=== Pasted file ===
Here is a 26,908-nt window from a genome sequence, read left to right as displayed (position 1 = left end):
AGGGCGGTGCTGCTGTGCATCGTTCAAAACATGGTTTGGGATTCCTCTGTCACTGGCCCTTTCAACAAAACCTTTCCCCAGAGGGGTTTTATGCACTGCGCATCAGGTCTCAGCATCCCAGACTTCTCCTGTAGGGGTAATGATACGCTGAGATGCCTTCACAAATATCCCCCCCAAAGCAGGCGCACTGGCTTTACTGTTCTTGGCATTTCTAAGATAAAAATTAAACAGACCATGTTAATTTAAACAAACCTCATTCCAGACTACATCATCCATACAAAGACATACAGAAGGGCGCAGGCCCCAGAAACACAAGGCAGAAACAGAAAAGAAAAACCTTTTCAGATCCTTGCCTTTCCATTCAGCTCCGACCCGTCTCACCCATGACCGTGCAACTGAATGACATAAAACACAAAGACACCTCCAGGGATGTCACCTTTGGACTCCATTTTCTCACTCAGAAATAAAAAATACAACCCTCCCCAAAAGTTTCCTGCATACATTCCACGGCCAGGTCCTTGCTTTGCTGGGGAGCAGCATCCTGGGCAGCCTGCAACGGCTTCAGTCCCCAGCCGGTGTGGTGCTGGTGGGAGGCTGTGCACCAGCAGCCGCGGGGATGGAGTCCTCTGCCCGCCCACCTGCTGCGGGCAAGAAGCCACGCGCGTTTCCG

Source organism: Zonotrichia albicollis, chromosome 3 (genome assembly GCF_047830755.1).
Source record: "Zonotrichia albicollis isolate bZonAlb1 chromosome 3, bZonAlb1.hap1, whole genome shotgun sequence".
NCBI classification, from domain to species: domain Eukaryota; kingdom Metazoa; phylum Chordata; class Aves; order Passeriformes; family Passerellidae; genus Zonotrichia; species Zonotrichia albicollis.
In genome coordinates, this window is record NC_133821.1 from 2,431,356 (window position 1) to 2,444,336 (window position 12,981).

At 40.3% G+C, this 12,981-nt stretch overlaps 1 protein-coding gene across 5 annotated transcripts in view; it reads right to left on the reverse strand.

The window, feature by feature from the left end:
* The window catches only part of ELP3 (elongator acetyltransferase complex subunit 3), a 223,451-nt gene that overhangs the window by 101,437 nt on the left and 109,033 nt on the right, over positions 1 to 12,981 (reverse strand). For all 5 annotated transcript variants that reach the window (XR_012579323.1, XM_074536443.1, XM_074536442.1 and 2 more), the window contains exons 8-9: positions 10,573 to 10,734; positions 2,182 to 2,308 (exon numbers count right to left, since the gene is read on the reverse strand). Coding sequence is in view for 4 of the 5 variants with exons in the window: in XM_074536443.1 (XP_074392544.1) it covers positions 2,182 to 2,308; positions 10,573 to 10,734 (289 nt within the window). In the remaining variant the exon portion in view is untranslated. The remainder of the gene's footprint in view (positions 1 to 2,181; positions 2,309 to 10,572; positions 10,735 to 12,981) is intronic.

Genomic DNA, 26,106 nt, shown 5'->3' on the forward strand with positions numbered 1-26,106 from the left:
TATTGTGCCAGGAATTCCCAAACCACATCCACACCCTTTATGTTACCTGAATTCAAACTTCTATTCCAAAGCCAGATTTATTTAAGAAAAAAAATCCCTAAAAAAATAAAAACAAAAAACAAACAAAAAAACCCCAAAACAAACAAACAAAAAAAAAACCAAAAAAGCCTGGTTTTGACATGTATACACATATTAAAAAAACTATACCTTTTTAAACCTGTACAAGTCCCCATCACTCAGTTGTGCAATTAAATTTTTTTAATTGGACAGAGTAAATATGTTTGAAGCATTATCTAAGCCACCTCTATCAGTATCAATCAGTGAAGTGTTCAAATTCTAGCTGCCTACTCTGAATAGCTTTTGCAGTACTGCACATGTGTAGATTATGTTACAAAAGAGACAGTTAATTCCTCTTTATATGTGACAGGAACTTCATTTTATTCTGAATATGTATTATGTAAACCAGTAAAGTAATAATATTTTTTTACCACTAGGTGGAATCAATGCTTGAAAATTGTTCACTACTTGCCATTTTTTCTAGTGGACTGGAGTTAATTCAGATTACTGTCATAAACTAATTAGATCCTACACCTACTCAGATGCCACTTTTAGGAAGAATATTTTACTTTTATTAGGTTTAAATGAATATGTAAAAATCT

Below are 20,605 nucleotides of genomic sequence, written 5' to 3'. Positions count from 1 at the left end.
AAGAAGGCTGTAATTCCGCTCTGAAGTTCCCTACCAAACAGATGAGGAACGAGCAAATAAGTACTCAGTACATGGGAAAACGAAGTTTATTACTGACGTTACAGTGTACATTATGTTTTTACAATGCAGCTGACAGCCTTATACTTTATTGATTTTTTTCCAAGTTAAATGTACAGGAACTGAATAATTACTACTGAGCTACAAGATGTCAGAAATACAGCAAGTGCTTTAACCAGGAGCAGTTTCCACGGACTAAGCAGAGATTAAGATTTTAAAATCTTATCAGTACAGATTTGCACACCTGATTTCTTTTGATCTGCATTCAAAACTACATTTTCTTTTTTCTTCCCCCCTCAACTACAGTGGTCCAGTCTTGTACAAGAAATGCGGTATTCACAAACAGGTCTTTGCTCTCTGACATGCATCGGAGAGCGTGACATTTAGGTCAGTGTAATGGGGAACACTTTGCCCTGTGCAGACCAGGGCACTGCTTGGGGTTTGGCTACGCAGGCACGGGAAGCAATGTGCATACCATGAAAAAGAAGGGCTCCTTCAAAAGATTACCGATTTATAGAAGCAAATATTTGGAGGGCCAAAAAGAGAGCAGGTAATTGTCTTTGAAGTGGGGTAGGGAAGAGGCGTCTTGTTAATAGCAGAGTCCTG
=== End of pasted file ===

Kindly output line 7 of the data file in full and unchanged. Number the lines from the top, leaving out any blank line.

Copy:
At 40.3% G+C, this 12,981-nt stretch overlaps 1 protein-coding gene across 5 annotated transcripts in view; it reads right to left on the reverse strand.